QUINOA: 5 Health Benefits of the Gluten-Free Protein Food
Quinoa, pronounced “keen-wah,” is a very healthy gluten-free and high-protein food that is actually not new to most people in South American regions, where it’s reportedly been harvested and used as a staple in their diet for some 7,000 years! Quinoa seeds are from a native and abundant flowering plant and, while the grain may look like a type of cereal, it’s actually not technically a grain or grass at all. Technicalities aside, however, quinoa benefits are so numerous that you might consider adding it to your diet in place of your favorite breakfast food, or in many of your everyday recipes! Let’s take a look at quinoa food and what it actually is so you know how to include it in your diet, and then check out 5 reasons why you want to get more of it in what you eat every single day.
What is the quinoa grain?
As said, quinoa is actually a seed from a certain type of flowering plant that is very common in South America; the plant itself is a bit brown and dull and not the most attractive of flowers, but the seed is harvested and then dried and used like many grains and cereals, as it’s similar to oats and rice. You can have quinoa grain plain with cold milk and perhaps some fruit as you would any other type of cereal, or boil it like you would oatmeal and add a touch of honey.
The seed is almost completely flavorless but it absorbs the taste of food around it, so recipes for quinoa usually include just adding it to other soups and stews, in order to give them some bulk and added fiber but without taking away from the taste. You can also grind quinoa seeds and use it in recipes for pasta, as a gluten-free, low-calorie substitute. Before you decide on how you’ll use this seed, let’s look at 5 quinoa benefits you can enjoy in your everyday diet.
- The quinoa grain is high in protein
Many people think you only get protein from animal products, but this isn’t the case. You can get protein from legumes, vegetables like broccoli, and quinoa. The protein in this grain is complete, meaning it contains all nine amino acids that you find in animal protein, so you lack nothing in protein nutrition when you choose quinoa over any other source. A cup of quinoa provides about 220 grams of protein, equivalent to an average egg. For those looking to reduce their meat consumption, you can get all the protein you need with quinoa foods without all the fat of beef and pork products.
- High in healthy fiber
Fiber is needed for your body to break down foods and absorb them into your body’s bloodstream; without enough fiber in your system, you may not get enough vitamins and trace minerals from the foods you eat. Fiber also absorbs water and holds it in your digestive tract while the body breaks down those foods, so they move through the system much easier. Fiber also makes you feel full long after eating, so you’re less likely to overeat or snack between meals, helping you to control your portions and your eating and keep your weight healthy as well.
Quinoa benefits include about 5 grams of fiber per cooked cup. Note that men are recommended to get about 30 grams of fiber per day, and women should get about 25 grams. That means you get a lot of your recommended quinoa fiber from one bowlful for breakfast every day!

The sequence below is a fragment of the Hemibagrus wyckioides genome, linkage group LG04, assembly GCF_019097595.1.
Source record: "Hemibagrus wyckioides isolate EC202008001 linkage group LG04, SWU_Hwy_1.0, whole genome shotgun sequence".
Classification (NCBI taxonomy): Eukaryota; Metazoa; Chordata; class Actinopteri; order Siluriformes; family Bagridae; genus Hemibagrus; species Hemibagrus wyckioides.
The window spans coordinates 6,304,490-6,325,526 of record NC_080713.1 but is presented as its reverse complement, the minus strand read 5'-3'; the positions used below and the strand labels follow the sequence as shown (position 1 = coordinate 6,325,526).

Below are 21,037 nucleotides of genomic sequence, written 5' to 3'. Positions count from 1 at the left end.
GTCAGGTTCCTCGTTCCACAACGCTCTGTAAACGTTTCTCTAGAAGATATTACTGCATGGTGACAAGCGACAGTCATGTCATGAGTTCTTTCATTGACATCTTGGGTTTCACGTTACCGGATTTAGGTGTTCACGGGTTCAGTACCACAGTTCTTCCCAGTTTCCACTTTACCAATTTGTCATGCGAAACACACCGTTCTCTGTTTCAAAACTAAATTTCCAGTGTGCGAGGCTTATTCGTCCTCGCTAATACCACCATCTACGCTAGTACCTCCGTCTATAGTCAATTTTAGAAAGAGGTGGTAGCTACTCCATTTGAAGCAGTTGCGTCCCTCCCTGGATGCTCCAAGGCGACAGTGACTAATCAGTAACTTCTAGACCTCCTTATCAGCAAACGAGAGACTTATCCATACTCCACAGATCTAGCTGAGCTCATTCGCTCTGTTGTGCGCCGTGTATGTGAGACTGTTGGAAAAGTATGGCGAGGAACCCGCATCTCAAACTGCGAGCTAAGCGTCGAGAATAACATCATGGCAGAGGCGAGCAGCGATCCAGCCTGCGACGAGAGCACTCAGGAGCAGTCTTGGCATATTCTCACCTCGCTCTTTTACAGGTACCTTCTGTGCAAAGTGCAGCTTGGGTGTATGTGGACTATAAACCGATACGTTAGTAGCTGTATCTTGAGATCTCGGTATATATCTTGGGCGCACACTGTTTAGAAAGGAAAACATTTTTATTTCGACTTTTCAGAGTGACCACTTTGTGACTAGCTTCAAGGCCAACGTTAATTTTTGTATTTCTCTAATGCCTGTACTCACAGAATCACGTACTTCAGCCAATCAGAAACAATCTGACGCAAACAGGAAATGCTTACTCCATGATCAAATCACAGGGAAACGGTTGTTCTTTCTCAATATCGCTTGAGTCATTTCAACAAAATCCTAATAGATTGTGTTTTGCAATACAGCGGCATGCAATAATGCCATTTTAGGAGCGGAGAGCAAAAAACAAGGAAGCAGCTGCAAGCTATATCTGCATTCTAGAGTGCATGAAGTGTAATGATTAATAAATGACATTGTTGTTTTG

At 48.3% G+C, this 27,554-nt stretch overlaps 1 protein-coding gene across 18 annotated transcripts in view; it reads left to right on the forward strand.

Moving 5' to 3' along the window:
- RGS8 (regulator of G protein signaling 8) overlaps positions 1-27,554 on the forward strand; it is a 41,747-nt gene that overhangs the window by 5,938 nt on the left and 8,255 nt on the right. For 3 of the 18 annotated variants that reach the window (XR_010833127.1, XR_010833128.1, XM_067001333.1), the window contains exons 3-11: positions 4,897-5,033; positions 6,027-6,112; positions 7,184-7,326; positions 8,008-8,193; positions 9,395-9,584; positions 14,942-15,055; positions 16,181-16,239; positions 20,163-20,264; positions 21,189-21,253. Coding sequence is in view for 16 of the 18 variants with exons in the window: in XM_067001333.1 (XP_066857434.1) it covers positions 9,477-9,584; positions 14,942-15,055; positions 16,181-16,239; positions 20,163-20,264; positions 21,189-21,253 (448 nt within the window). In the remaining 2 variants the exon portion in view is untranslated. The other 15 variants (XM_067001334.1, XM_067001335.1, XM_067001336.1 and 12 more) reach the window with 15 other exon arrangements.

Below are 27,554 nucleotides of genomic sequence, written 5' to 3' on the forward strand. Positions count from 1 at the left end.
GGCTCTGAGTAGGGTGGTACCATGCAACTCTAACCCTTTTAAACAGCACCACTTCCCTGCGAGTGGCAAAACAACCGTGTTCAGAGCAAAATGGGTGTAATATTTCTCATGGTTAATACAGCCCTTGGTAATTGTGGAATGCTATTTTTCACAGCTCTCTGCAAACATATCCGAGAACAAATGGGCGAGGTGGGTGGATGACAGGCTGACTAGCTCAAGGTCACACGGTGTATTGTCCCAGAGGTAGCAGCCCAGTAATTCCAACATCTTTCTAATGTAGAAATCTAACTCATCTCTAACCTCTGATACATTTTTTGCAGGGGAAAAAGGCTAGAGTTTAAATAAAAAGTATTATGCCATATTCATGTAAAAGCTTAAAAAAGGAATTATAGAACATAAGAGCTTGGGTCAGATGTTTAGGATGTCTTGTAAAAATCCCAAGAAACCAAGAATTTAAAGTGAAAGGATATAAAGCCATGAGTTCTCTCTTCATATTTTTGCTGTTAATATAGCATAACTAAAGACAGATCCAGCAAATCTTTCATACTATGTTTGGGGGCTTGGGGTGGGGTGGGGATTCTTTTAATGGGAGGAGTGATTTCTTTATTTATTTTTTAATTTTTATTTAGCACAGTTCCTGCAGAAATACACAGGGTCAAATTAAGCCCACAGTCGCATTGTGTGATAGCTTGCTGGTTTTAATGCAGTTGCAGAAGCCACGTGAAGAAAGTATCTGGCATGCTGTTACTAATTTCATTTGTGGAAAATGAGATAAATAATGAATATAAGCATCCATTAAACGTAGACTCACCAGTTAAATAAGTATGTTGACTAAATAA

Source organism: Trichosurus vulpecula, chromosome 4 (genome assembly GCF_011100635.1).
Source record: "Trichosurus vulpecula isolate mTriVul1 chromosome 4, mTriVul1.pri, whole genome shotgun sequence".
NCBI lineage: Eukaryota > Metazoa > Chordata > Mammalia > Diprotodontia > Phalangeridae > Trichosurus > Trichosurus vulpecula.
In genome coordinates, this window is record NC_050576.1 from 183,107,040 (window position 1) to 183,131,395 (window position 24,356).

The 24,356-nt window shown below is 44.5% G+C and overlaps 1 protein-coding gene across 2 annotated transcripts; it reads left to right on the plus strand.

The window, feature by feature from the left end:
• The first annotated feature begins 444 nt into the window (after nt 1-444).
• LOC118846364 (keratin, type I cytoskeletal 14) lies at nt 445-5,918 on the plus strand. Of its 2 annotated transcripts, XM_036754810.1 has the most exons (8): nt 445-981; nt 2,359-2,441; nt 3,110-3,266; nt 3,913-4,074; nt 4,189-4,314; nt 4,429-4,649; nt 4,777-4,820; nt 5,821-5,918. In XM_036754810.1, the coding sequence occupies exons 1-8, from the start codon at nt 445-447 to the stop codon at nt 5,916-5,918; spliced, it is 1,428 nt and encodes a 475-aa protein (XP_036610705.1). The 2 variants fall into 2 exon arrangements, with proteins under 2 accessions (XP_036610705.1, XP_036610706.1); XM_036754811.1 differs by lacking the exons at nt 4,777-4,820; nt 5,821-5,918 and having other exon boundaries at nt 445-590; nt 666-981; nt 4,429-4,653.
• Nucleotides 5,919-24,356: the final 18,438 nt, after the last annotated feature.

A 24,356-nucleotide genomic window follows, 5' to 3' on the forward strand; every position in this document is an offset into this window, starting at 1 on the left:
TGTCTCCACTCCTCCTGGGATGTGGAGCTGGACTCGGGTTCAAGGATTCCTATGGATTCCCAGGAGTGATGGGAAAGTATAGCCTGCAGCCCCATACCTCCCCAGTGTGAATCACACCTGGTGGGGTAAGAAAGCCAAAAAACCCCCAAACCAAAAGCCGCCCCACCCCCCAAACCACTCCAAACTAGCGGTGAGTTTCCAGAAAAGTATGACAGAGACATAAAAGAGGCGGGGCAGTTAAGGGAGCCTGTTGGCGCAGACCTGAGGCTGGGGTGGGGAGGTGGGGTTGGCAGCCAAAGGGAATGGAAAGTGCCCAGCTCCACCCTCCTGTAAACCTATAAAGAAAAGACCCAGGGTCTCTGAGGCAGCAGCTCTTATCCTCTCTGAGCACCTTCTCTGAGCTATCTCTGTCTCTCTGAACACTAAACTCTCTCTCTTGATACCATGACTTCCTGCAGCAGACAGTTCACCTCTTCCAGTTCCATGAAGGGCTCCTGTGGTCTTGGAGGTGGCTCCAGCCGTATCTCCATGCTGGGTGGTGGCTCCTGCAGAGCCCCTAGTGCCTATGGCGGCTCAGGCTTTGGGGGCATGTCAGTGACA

- Heart healthy fats
Your body needs a certain level of healthy fats for your organs and muscles, and this includes the muscle of the heart. Without enough fat in your system, your muscles cannot absorb protein and the vital nutrients needed to repair and restore heart tissue. Quinoa cereal has a healthy amount of omega-3, a healthy fat that is needed to help the heart absorb the nutrients it needs, but without the risk of cholesterol building up in the system and clogging your arteries.
- Abundance of antioxidants
Antioxidants are high concentrations of vitamins and trace minerals that specifically fight free radicals, damaging agents from the atmosphere that cause cellular breakdown. Quinoa health benefits include high concentrations of many antioxidants called flavonoids. These are a plant-based compound that have been shown to help rebuild cells and tissues of the body, and protect them from breakdown from free radicals like cigarette smoke, air pollution, and chemical compounds.
- Trace minerals and B vitamins
Many people don’t get enough trace minerals like magnesium, potassium, and copper, since these are often processed out of foods they eat, and since more and more people are choosing meatless diets without substituting foods that are high in these essential elements. Cooking with quinoa can mean adding these trace minerals back into your diet, as quinoa cereal and grains are full of trace minerals as well as B vitamins. This family of vitamins is needed for healthy red and white blood cell production, energy, and the proper absorption of glucose into the body’s bloodstream. By adding more quinoa seeds to your diet, you get all these essential elements and this very important family of vitamins without the fat and calories of meat, and without any gluten!
Remember that you don’t necessarily need actual quinoa recipes to enjoy this healthy seed. You can add a handful to a pot of soup or stew for bulk and fiber, or mix it with your morning oatmeal as it cooks if you don’t like its overall flavor. You might also try some ways to dress up the taste; when boiled on its own, quinoa may have a slightly nutty flavor that is enhanced with just a touch of butter or honey. Some even like the seeds whole and raw; you can add them to a salad or sprinkle them on top of cottage cheese for a healthy and crunchy treat. With all the health benefits of quinoa, it pays to get creative with how you’ll use it in your everyday diet and cooking!